While all this is going on my wife intends to pop off and visit her Welsh relatives nearby. Time will not stand still for her, I guess, knowing how Welsh women can talk when they get together!

Job over, we move on to Cornwall/Devon for the rest of the holiday (lovely counties). Where we will stop at a small, farm site central for all our favourite places. (Tintagel, Bodmin Moor, Dartmoor and Exmoor) (Remember them, HHnB?) Eating cream teas (Devon teas to you Aussies, but with real, thick yellow clotted cream) in Boscastle and "Tiddy Oggies" overlooking the sea at Tintagel is definitely on the list.

This should have been our third 'van holiday away this year, but owing to previous circumstances one was cancelled and one aborted quarter-way. This time it had better be good!

Tuesday, June 19, 2007


(click on any image to enlarge)

Well, I am (very) pleased to find that the medication works and I am feeling myself again (as they say - apparently it is quite legal as long as you don't frighten the horses). Sunday morning's weather was delightful and a gentle 12 mile cycle ride around the locality beckoned.

The Raleigh Record Ace is still undergoing restoration, but is coming along nicely, thank you. So it was the modern Dawes Horizon that was led from the stables. Rather in the mode of a Japanese car, this is efficient, easy to ride, well equipped and.... completely characterless! I bought it on early retirement and it is the first complete new bike I have ever had, previously buying a frame of choice and kitting it out to preference. (You will note the convenient holder for the coffee flask - an essential addition) .
So it was off down the path leading from the estate, at present framed by clouds of blackberry blossom and English wild roses

It is a pleasant start to a ride, going across the fields with views to the local church

Then off through the lanes until we reached the escarpment above Romney Marsh, which laybeneath me, blue and inviting in the sunshine

Through the little village of Bilsington, known for its obelisk, dedicated to a local 18th century landowner who died in a coaching accident

Then a glorious swoop down the hill leading to the levels of The Marsh
However "et in Arcadia ego" Badgers hit by cars seemingly increase. They are surprisingly big animals (larger than a fox) and can grow to a metre in length.

Although tempted, I did not want to overdo things just yet. So a gentle ride through the lanes brought me towards the little Marsh church of St. Rumwold - who must be one of the strangest and unbelievable saints in that pantheon of odd characters (see link).

It is a very pleasant spot for a coffee break, with a memorial seat set against its south facing wall. One can relax in the sun, overlooking the Marsh and the Royal Military Canal (the history of which is interesting reading on the link)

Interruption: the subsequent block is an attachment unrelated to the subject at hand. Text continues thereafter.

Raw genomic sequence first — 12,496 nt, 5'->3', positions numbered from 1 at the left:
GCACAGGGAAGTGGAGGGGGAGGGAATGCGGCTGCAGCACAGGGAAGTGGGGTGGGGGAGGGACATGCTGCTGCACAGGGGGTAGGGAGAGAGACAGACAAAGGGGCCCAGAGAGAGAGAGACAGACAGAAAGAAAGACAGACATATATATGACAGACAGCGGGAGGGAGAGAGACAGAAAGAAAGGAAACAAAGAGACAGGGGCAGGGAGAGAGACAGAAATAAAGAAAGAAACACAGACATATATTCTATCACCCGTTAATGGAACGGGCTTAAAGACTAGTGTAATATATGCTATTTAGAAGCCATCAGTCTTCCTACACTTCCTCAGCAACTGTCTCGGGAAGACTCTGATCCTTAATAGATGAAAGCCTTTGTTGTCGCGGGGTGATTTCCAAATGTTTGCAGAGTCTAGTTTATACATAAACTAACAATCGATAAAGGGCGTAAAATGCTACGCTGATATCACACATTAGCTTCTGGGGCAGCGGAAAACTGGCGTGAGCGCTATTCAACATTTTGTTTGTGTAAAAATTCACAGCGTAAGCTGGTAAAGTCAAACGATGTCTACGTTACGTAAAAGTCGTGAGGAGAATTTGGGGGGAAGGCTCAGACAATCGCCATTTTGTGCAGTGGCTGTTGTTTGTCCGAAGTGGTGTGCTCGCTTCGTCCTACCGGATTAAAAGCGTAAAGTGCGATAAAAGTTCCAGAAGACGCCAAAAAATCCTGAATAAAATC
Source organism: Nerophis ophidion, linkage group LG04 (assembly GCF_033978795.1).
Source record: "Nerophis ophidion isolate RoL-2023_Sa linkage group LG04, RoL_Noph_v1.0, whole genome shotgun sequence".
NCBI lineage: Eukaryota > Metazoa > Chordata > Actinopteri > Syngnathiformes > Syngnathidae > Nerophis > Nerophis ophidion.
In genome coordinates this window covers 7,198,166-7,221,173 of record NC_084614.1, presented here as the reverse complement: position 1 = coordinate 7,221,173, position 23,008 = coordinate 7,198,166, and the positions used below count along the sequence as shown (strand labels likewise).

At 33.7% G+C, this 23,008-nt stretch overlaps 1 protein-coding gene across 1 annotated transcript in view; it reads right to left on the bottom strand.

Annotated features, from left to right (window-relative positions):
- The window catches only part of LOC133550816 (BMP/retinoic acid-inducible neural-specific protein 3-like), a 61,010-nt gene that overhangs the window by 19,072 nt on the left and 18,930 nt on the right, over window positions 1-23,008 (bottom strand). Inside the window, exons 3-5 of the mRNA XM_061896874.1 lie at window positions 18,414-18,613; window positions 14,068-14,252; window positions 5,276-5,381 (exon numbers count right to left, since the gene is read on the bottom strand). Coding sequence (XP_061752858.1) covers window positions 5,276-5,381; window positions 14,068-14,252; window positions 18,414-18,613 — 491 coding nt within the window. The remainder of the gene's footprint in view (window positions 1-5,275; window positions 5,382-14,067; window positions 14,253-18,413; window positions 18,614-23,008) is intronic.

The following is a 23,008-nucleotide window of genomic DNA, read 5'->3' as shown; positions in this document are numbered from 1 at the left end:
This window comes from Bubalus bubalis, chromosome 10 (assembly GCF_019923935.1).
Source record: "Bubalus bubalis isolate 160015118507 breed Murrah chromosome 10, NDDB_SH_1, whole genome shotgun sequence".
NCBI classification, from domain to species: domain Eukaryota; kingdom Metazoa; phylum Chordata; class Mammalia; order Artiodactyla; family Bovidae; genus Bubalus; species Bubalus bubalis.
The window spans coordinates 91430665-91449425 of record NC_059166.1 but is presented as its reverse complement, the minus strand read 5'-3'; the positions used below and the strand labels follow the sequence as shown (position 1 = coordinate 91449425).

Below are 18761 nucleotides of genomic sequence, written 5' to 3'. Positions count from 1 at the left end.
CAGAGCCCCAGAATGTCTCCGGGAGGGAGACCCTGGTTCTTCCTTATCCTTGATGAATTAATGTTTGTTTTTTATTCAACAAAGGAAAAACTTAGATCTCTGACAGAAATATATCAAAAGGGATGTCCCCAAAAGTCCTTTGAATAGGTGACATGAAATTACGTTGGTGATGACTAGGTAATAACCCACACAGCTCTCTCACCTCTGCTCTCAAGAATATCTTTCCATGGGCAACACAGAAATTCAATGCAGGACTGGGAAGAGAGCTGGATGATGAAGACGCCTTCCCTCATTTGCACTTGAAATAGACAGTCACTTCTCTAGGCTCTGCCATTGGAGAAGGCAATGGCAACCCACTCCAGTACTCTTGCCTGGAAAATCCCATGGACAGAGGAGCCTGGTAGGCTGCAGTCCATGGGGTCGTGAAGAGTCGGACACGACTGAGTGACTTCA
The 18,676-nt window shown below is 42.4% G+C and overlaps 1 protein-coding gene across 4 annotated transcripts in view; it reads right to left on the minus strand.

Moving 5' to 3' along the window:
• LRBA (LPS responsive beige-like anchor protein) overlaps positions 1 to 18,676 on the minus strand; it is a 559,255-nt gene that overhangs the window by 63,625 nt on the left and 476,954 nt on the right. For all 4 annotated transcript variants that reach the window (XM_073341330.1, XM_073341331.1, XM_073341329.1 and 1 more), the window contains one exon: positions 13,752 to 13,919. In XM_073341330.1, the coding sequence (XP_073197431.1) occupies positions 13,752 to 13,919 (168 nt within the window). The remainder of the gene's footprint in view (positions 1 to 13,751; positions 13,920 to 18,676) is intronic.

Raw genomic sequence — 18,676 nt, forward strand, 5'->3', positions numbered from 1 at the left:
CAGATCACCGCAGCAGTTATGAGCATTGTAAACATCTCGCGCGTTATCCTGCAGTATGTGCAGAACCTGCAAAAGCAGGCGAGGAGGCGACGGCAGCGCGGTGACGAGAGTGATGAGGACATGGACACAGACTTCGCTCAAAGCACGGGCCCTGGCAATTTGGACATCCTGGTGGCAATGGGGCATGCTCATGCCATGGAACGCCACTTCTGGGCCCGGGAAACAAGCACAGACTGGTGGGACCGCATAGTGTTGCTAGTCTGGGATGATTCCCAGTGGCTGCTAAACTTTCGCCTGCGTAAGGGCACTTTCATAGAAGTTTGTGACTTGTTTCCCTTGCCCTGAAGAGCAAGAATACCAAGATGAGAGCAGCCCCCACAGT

And so home up the escarpment, (no, I did not get off and walk!) resisting the temptations on the notice board outside "The Good Intent" on the way!.

Sunday, June 03, 2007


(click image to enlarge and read text )

This is a note to register the 150th anniversary of the birth of Sir Edward Elgar one of England's greatest composers. He was also a keen cyclist, riding the renowned "Sunbeam" bicycles, although his preferred clothing must have been most uncomfortable on a hot day! He called all his cycles "Mr Phoebus".

T.E. Lawrence (of Arabia - aka, T.E. Shaw)) was a connoisseur of Elgar's music, as a letter from him to the composer amply illustrates. Many must be aware of his "Enigma Variations", but his "Cello Concerto" should be more widely known. It is a lament for the lost world of pre 1914, destroyed by the First World War.

(I am indebted to Bob Cordon-Champ's book "Sunbeam Bicycles and Motorcycles" for the image.)

Thursday, May 31, 2007


(click image to enlarge)
Since I at present need to be within easy reach of a loo (see previous post) I thought it a good time to refurbish my beloved 60 year old RALEIGH RECORD ACE.

It left the factory in 1947, I gave it a full recondition 30 years later in 1977, so now, yet another 30 years on is a good time for another go.

The picture shows the frame stripped down, paint rubbed down, odd rust spots rust proofed and primed with aluminium primer.

Over this weekend I intend to repaint it (black - of course, with gold lining). I have managed to obtain a set of authentic frame transfers. I also have on hand for it a replica 1950's saddle bag.

Although modern bikes (of which I have two) seem to all come with derailleur gears this one would have been originally equipped with the famed Sturmey Archer 4 speed hub gear. This is an opportunity to make it more authentic and I have found a vintage bike specialist who is making me up a wheel with such a hub gear.